Stock switch a step up

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Jana Flynn learns how a diploma and new niche can push you up the career ladder.

Juan Theron at work at Highlands Station, Rotorua. Theron switched to sheep and beef farming after developing an allergy to dairy cows.
Juan Theron at work at Highlands Station, Rotorua. Theron switched to sheep and beef farming after developing an allergy to dairy cows.

An allergy to dairy cows and a determination to upskill are just two of the reasons Juan-Paul Theron is excelling in the sheep and beef industry.

The 30-year-old New Zealand resident, originally from Cape Town in South Africa, had zig-zagged through various farming options early in his career, but he's found his niche with a move to dry stock and a National Diploma in Agribusiness Management under his belt.

"I'm currently in Rotorua and have been here five years. It's the second dry-stock job I've taken on and I've been farm manager for 12 months," says Theron.

He lives and works on Highlands Station - a 920ha property owned by John and Catherine Ford - with his wife Raezel and their 3-year-old son Adrian.

The elevated property, which Juan describes as "steep and rolling", is an all-grass system supporting sheep - from replacement hoggets to terminal ewes - and a few steers and Friesian bulls.

Juan started work there in 2008 as a shepherd general. In the past two years, as he's completed his diploma studies, he's moved from being stock manager to farm manager.

He's responsible for the day-to-day running of the farm and manages a staff of two permanents and two contractors, but hopes to get more involved in the financial planning side of the business.

His career about-turn into high-country sheep farming happened in 2006. When Theron and his wife shifted to New Zealand nearly a decade ago, his intention was to have a career in the dairy industry.

Unfortunately, after two-and-a-half years on the job, he developed a severe case of cow dander - an allergic reaction to cow hair and dust.

The condition caused a debilitating rash on his arms and face, which forced him to wear protective clothing when dealing with the stock.

"I came halfway across the world to do what I wanted to do and of all the jobs I could have picked, dairying was the one I couldn't end up doing," he laughs.

With an ultimatum from a medical specialist, Theron needed to consider an alternative career. Where others may have been disillusioned about the time and effort put into study, Theron's training adviser Rose helped put him back on track.

"Rose was my training adviser when I first started studying with AgITO. She said, 'Why don't you try dry stock?' I had no experience of sheep or working dogs but I gave it a go."

Theron was also able to cross-credit some of his dairy-related study towards a national certificate, and then a diploma, in agribusiness management.

The diploma is made up of professional development training modules targeting key areas of farm business management. Farmers use their own business as a case study and the training is facilitated by highly experienced agribusiness practitioners. Courses are taught locally and are run to fit the farming work day.

"I've done courses through AgITO and learned things that I never would have picked up for myself," says Juan. "Training is a big thing. The diploma was probably the hardest as I started it just after my son was born, so it was quite challenging [juggling everything] but it's given me all I needed to know to manage a property."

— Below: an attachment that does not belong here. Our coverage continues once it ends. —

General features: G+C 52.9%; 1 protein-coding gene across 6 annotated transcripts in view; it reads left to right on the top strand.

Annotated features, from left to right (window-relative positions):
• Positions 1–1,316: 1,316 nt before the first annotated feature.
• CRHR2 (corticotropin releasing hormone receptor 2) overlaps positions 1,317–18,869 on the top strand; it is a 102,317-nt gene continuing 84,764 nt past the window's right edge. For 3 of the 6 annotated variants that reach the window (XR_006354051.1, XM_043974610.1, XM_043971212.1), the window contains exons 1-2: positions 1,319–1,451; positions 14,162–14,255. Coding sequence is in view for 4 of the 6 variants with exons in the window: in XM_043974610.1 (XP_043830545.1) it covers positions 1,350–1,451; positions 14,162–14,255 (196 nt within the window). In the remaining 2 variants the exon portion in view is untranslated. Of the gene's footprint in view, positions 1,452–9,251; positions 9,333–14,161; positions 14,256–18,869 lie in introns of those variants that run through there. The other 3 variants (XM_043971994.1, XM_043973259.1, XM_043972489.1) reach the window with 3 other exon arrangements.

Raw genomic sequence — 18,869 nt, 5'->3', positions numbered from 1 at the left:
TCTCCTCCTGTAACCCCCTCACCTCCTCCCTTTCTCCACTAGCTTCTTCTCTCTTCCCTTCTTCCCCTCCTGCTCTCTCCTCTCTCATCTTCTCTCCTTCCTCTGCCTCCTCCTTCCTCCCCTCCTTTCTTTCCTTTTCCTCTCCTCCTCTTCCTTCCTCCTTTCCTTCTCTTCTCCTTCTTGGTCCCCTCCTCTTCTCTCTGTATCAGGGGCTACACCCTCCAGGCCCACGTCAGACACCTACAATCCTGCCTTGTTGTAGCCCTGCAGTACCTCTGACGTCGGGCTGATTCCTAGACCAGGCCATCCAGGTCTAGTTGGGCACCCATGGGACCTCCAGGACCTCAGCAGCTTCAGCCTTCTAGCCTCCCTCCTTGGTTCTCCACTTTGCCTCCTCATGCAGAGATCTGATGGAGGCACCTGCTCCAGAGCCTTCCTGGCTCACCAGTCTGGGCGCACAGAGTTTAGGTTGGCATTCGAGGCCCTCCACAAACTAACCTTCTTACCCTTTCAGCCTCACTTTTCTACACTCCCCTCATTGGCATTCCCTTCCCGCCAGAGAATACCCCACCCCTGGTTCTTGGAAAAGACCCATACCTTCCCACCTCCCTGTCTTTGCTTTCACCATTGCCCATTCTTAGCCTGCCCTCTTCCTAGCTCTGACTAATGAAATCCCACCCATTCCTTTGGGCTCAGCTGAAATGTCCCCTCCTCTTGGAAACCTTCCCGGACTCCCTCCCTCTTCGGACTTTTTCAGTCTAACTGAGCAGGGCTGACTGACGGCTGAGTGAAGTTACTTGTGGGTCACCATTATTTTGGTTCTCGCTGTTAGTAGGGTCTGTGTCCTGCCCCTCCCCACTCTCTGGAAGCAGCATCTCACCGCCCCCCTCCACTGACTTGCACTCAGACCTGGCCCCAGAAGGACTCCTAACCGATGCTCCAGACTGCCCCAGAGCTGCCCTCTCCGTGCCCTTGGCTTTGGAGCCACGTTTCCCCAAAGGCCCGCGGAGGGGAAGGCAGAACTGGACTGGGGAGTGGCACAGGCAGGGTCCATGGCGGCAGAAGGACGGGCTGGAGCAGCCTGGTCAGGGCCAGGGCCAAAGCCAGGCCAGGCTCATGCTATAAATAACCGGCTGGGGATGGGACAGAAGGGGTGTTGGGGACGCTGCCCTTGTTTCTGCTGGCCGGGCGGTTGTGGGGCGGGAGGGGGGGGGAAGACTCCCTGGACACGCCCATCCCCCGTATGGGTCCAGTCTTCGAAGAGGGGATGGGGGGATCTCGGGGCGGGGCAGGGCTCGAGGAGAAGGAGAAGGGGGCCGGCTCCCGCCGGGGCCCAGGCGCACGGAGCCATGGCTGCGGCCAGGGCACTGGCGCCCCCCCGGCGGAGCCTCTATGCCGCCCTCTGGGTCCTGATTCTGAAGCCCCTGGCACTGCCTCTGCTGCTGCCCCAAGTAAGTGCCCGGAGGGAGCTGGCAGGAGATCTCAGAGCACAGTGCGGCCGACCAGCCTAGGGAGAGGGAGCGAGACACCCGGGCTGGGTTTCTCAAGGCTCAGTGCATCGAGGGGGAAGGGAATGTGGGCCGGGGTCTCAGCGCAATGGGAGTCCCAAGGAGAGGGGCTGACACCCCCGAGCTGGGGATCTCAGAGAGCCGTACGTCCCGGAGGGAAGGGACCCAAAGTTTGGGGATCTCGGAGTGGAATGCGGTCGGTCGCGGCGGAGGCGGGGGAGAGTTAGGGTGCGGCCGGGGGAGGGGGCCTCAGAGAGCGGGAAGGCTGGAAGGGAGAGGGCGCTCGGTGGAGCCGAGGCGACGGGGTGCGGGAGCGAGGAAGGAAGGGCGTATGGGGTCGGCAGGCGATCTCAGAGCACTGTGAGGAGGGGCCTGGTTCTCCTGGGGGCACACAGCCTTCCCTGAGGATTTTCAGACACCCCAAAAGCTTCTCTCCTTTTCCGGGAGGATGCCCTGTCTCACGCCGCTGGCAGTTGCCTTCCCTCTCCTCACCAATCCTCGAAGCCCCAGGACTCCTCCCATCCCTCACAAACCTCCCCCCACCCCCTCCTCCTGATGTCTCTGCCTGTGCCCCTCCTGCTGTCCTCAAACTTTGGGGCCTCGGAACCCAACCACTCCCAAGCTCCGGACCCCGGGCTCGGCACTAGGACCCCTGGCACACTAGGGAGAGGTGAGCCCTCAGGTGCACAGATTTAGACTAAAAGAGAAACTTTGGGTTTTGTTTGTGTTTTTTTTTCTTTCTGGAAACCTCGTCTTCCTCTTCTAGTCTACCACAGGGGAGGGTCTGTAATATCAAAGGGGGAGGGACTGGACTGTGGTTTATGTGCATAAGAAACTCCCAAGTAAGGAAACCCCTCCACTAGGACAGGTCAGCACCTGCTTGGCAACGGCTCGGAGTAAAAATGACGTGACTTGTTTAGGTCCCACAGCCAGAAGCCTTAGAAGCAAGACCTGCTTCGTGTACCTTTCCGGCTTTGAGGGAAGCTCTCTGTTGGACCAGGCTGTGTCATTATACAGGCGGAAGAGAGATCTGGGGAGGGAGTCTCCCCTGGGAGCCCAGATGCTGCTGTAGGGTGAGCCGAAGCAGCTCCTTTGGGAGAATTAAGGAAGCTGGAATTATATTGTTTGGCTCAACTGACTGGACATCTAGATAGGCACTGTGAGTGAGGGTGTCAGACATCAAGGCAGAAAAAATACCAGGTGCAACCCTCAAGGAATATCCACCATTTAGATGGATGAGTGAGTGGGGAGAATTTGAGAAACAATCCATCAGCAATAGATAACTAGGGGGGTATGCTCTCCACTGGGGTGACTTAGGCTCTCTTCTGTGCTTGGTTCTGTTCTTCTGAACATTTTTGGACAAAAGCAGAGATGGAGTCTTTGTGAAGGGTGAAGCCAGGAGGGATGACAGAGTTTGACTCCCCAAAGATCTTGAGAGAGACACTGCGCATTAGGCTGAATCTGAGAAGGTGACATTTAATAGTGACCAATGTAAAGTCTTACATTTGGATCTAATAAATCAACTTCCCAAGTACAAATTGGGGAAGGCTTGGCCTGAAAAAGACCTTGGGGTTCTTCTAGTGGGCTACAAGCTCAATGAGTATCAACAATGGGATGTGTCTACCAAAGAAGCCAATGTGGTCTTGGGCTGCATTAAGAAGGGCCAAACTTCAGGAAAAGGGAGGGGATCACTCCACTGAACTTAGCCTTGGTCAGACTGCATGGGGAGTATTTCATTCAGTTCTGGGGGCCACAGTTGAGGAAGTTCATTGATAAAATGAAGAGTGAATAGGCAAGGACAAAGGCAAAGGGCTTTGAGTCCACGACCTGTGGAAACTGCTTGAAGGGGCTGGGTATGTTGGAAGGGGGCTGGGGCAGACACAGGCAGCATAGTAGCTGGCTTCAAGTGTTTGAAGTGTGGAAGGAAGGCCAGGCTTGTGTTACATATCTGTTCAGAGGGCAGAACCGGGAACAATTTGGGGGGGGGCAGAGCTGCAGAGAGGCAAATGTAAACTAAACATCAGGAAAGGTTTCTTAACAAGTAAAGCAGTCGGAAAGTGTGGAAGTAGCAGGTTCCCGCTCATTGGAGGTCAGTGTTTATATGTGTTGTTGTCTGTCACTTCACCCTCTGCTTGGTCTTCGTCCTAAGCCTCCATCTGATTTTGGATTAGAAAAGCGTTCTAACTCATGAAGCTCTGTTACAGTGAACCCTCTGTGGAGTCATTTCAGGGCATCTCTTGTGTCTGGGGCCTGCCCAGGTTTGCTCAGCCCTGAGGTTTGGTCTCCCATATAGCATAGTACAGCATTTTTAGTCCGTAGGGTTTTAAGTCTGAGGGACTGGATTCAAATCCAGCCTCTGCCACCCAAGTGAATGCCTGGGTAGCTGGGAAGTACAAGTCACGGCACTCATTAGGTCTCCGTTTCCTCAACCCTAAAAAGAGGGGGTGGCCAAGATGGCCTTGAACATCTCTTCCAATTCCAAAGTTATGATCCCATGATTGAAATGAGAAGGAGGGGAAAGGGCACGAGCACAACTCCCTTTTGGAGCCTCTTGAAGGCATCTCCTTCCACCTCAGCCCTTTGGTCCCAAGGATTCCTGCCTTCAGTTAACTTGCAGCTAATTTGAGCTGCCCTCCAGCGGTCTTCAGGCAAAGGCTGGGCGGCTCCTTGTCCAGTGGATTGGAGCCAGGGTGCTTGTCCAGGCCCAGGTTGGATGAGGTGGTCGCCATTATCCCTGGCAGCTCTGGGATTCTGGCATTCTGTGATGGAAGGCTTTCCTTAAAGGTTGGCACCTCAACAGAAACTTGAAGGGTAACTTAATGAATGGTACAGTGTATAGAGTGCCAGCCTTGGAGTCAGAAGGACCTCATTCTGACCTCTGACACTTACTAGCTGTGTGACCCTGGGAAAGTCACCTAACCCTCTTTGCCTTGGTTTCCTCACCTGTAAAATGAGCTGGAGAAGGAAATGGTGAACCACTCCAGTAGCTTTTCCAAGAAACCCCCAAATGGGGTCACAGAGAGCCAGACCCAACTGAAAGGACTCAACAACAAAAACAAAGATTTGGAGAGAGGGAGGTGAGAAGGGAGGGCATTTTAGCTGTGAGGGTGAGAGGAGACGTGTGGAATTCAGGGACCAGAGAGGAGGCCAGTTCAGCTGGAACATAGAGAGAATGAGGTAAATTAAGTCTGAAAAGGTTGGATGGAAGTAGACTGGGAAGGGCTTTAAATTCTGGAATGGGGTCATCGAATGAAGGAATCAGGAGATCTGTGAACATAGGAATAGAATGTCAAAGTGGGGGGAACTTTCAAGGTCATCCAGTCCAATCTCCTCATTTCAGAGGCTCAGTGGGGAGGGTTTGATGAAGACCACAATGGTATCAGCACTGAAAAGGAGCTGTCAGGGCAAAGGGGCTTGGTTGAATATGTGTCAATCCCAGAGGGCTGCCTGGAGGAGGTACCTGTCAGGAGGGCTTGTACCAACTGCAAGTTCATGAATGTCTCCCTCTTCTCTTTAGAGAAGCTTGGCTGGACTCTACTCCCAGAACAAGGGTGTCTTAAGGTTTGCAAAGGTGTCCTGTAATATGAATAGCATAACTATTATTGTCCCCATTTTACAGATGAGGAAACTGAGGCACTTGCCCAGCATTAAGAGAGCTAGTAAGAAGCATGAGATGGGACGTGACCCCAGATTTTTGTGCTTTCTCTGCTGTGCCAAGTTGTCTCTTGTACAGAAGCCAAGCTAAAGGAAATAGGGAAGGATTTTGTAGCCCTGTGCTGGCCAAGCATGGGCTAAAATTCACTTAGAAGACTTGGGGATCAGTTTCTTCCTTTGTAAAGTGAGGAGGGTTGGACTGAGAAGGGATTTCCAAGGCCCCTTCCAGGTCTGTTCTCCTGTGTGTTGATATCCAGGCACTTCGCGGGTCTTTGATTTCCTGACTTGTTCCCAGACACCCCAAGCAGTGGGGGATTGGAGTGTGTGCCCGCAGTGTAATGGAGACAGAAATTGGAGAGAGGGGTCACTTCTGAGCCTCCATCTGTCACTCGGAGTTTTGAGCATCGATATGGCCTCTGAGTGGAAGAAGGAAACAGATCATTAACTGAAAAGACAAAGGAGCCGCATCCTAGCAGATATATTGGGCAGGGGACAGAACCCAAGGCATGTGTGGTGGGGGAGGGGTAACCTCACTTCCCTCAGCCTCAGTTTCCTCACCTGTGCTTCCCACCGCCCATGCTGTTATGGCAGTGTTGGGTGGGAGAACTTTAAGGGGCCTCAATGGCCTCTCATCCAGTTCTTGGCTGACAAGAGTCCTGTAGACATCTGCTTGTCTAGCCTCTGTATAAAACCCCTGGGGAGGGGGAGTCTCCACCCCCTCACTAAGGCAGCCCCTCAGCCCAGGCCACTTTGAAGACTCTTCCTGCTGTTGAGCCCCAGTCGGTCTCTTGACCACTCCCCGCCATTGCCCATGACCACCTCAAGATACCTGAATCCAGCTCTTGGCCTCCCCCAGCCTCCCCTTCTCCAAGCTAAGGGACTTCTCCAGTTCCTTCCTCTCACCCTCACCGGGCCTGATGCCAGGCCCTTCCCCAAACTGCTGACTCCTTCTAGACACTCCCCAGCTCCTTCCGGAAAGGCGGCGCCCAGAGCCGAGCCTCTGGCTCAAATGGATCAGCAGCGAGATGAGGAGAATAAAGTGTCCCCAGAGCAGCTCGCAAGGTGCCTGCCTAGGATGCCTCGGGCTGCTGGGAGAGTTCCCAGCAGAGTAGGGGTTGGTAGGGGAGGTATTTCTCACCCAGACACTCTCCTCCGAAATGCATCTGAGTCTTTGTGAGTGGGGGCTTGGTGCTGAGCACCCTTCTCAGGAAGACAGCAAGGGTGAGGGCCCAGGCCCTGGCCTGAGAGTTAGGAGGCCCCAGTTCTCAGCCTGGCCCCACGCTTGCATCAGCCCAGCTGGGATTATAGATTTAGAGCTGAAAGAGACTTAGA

Juan has gained a lot from completing the diploma: "I can teach other people what I have learned. And how to plan ahead - I didn't realise how important this was until I had to do it for myself. Plans are made to be changed but without them I wouldn't be able to manage a business and lead a team of people."

Farmers can enrol now for the diploma and classes will start soon throughout the country. Some modules will be delivered using a blend of in-class learning and online learning at home, making study even more flexible.

Modules in October include business and finance, taxation and investment, resource management and planning, and human resource management. Limited spaces available.

Having completed the diploma, Theron shows no signs of slowing down: "I really want to move forward. My goal is to go equity partnership at some stage, probably owning stock.

"It's my personality, I tend to move forward quite quickly. I've still got quite a few years ahead of me, but why wait?"

If you're in a decision-making role on a farm or looking to take that next step up, your local training adviser can help you decide whether the diploma is right for you. To chat to an adviser or to secure your place, call 0800 691 11 or visit www.farmingsmarter.co.nz

National Diploma in Agribusiness Management

The National Diploma in Agribusiness Management is the focus of a new initiative involving key industry organisations DairyNZ, AgITO, Wintec and Dairy Training.

The organisations have joined forces to help the farming industry build the human-capability skills it needs to create a productive and sustainable future.

The diploma is made up of five professional development training modules:
*Business and finance.
*Taxation and investment.
*Ownership and risk.
*Resource management and planning.
*Human resource management.

The modules are:

*Facilitated by highly experienced agribusiness practitioners.
*Interactive, discussion-based tutorials - learn from your peers.
*Relevant learning - use your farm as a case study.
*Locally run tutorials - flexible to fit the work day.
*Nationally recognised and supported by industry bodies.

Farmers can complete the modules separately to update skills in specific areas, or can combine them to gain a National Certificate or Diploma in Agribusiness Management.

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